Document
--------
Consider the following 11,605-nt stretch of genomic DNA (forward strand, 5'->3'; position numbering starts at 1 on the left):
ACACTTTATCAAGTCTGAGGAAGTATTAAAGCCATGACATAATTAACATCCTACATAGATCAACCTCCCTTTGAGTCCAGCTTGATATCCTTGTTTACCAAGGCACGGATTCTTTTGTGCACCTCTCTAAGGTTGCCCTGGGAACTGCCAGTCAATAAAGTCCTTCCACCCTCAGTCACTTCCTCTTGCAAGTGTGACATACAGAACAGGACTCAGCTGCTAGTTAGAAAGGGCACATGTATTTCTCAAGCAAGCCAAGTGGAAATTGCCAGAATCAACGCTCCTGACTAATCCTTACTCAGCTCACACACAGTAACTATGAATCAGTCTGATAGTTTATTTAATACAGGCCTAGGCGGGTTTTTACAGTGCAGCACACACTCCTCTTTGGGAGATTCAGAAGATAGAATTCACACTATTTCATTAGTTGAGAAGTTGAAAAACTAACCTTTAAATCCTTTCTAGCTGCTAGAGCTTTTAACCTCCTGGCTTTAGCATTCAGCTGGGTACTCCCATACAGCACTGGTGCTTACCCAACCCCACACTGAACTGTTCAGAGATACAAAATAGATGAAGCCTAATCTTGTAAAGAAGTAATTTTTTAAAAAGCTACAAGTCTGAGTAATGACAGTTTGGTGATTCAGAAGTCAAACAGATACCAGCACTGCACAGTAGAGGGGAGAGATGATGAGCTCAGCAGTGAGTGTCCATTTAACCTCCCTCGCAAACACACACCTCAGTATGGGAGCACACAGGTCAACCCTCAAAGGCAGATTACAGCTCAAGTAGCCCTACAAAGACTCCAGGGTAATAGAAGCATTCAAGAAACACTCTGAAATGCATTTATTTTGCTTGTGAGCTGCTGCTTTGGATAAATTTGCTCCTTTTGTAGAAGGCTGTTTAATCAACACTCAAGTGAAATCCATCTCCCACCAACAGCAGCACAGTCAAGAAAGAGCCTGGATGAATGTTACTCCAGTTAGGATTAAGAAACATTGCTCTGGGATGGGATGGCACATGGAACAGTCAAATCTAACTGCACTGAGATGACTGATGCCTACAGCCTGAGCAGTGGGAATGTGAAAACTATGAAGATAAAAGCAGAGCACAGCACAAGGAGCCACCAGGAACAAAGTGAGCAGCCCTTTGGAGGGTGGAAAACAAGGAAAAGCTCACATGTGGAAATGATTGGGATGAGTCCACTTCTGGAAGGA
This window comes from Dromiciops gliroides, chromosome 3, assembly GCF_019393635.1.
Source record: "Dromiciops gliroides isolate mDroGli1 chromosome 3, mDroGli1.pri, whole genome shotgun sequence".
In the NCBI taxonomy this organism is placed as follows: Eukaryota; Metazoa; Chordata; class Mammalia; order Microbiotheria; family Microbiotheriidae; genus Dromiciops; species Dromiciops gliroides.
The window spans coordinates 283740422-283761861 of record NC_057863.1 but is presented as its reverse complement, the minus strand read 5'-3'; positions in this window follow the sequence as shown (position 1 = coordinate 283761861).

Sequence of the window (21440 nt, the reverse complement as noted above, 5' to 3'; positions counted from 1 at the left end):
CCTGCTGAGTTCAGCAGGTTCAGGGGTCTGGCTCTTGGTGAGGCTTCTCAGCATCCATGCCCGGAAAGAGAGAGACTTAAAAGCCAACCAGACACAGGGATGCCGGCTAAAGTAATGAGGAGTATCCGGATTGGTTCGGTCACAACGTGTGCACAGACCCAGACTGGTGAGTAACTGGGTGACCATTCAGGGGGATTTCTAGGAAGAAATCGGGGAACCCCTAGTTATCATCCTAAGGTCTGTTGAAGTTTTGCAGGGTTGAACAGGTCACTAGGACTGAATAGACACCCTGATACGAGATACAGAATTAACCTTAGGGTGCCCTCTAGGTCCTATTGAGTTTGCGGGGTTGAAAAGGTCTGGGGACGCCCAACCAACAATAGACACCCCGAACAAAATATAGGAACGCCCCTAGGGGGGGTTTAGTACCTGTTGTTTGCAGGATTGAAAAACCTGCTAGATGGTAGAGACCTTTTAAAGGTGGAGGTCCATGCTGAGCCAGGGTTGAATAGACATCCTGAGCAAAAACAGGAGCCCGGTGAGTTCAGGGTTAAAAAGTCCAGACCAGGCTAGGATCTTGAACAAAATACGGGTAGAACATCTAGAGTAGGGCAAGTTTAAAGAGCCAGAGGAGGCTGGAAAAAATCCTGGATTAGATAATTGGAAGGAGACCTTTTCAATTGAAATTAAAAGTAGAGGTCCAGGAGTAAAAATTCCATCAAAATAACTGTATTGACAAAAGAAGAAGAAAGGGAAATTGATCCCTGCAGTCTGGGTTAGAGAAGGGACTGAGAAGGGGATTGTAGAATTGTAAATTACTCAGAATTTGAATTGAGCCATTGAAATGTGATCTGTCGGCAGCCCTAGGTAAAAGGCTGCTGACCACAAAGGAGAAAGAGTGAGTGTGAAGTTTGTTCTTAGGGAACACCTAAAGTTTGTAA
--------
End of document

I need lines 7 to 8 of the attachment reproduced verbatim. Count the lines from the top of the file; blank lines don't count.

Sequence of the window (21440 nt, the reverse complement as noted above, 5' to 3'; positions counted from 1 at the left end):
CCTGCTGAGTTCAGCAGGTTCAGGGGTCTGGCTCTTGGTGAGGCTTCTCAGCATCCATGCCCGGAAAGAGAGAGACTTAAAAGCCAACCAGACACAGGGATGCCGGCTAAAGTAATGAGGAGTATCCGGATTGGTTCGGTCACAACGTGTGCACAGACCCAGACTGGTGAGTAACTGGGTGACCATTCAGGGGGATTTCTAGGAAGAAATCGGGGAACCCCTAGTTATCATCCTAAGGTCTGTTGAAGTTTTGCAGGGTTGAACAGGTCACTAGGACTGAATAGACACCCTGATACGAGATACAGAATTAACCTTAGGGTGCCCTCTAGGTCCTATTGAGTTTGCGGGGTTGAAAAGGTCTGGGGACGCCCAACCAACAATAGACACCCCGAACAAAATATAGGAACGCCCCTAGGGGGGGTTTAGTACCTGTTGTTTGCAGGATTGAAAAACCTGCTAGATGGTAGAGACCTTTTAAAGGTGGAGGTCCATGCTGAGCCAGGGTTGAATAGACATCCTGAGCAAAAACAGGAGCCCGGTGAGTTCAGGGTTAAAAAGTCCAGACCAGGCTAGGATCTTGAACAAAATACGGGTAGAACATCTAGAGTAGGGCAAGTTTAAAGAGCCAGAGGAGGCTGGAAAAAATCCTGGATTAGATAATTGGAAGGAGACCTTTTCAATTGAAATTAAAAGTAGAGGTCCAGGAGTAAAAATTCCATCAAAATAACTGTATTGACAAAAGAAGAAGAAAGGGAAATTGATCCCTGCAGTCTGGGTTAGAGAAGGGACTGAGAAGGGGATTGTAGAATTGTAAATTACTCAGAATTTGAATTGAGCCATTGAAATGTGATCTGTCGGCAGCCCTAGGTAAAAGGCTGCTGACCACAAAGGAGAAAGAGTGAGTGTGAAGTTTGTTCTTAGGGAACACCTAAAGTTTGTAA